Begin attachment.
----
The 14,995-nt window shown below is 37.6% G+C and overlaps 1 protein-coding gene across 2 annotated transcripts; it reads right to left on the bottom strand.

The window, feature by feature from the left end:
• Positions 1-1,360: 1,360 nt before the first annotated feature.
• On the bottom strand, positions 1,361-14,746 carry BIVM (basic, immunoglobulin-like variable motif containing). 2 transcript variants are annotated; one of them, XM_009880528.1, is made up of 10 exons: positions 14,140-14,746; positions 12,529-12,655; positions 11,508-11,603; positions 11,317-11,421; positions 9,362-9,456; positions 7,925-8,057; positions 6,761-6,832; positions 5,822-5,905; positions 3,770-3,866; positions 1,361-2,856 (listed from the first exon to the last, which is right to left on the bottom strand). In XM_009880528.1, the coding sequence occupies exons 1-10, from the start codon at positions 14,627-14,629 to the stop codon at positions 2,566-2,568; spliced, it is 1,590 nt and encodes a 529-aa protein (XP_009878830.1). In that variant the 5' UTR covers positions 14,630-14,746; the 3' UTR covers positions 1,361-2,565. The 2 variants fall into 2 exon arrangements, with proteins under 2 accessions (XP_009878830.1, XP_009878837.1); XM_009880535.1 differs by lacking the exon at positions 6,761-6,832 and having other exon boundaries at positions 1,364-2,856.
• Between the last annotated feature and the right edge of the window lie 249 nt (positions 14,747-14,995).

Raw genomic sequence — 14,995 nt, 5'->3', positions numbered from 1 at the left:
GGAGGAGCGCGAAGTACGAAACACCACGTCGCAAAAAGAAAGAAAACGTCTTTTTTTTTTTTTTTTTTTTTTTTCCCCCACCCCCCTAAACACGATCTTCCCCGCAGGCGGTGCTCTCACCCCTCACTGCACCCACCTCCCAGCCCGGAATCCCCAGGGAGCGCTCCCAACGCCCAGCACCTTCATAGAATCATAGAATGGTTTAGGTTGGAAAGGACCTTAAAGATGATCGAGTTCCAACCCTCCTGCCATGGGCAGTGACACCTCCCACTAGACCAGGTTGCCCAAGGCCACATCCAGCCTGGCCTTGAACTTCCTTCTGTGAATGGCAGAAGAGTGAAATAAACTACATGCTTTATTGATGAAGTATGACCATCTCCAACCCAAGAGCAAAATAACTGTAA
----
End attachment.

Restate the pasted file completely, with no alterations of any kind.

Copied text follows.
The 14,995-nt window shown below is 37.6% G+C and overlaps 1 protein-coding gene across 2 annotated transcripts; it reads right to left on the bottom strand.

The window, feature by feature from the left end:
• Positions 1-1,360: 1,360 nt before the first annotated feature.
• On the bottom strand, positions 1,361-14,746 carry BIVM (basic, immunoglobulin-like variable motif containing). 2 transcript variants are annotated; one of them, XM_009880528.1, is made up of 10 exons: positions 14,140-14,746; positions 12,529-12,655; positions 11,508-11,603; positions 11,317-11,421; positions 9,362-9,456; positions 7,925-8,057; positions 6,761-6,832; positions 5,822-5,905; positions 3,770-3,866; positions 1,361-2,856 (listed from the first exon to the last, which is right to left on the bottom strand). In XM_009880528.1, the coding sequence occupies exons 1-10, from the start codon at positions 14,627-14,629 to the stop codon at positions 2,566-2,568; spliced, it is 1,590 nt and encodes a 529-aa protein (XP_009878830.1). In that variant the 5' UTR covers positions 14,630-14,746; the 3' UTR covers positions 1,361-2,565. The 2 variants fall into 2 exon arrangements, with proteins under 2 accessions (XP_009878830.1, XP_009878837.1); XM_009880535.1 differs by lacking the exon at positions 6,761-6,832 and having other exon boundaries at positions 1,364-2,856.
• Between the last annotated feature and the right edge of the window lie 249 nt (positions 14,747-14,995).

Raw genomic sequence — 14,995 nt, 5'->3', positions numbered from 1 at the left:
GGAGGAGCGCGAAGTACGAAACACCACGTCGCAAAAAGAAAGAAAACGTCTTTTTTTTTTTTTTTTTTTTTTTTCCCCCACCCCCCTAAACACGATCTTCCCCGCAGGCGGTGCTCTCACCCCTCACTGCACCCACCTCCCAGCCCGGAATCCCCAGGGAGCGCTCCCAACGCCCAGCACCTTCATAGAATCATAGAATGGTTTAGGTTGGAAAGGACCTTAAAGATGATCGAGTTCCAACCCTCCTGCCATGGGCAGTGACACCTCCCACTAGACCAGGTTGCCCAAGGCCACATCCAGCCTGGCCTTGAACTTCCTTCTGTGAATGGCAGAAGAGTGAAATAAACTACATGCTTTATTGATGAAGTATGACCATCTCCAACCCAAGAGCAAAATAACTGTAA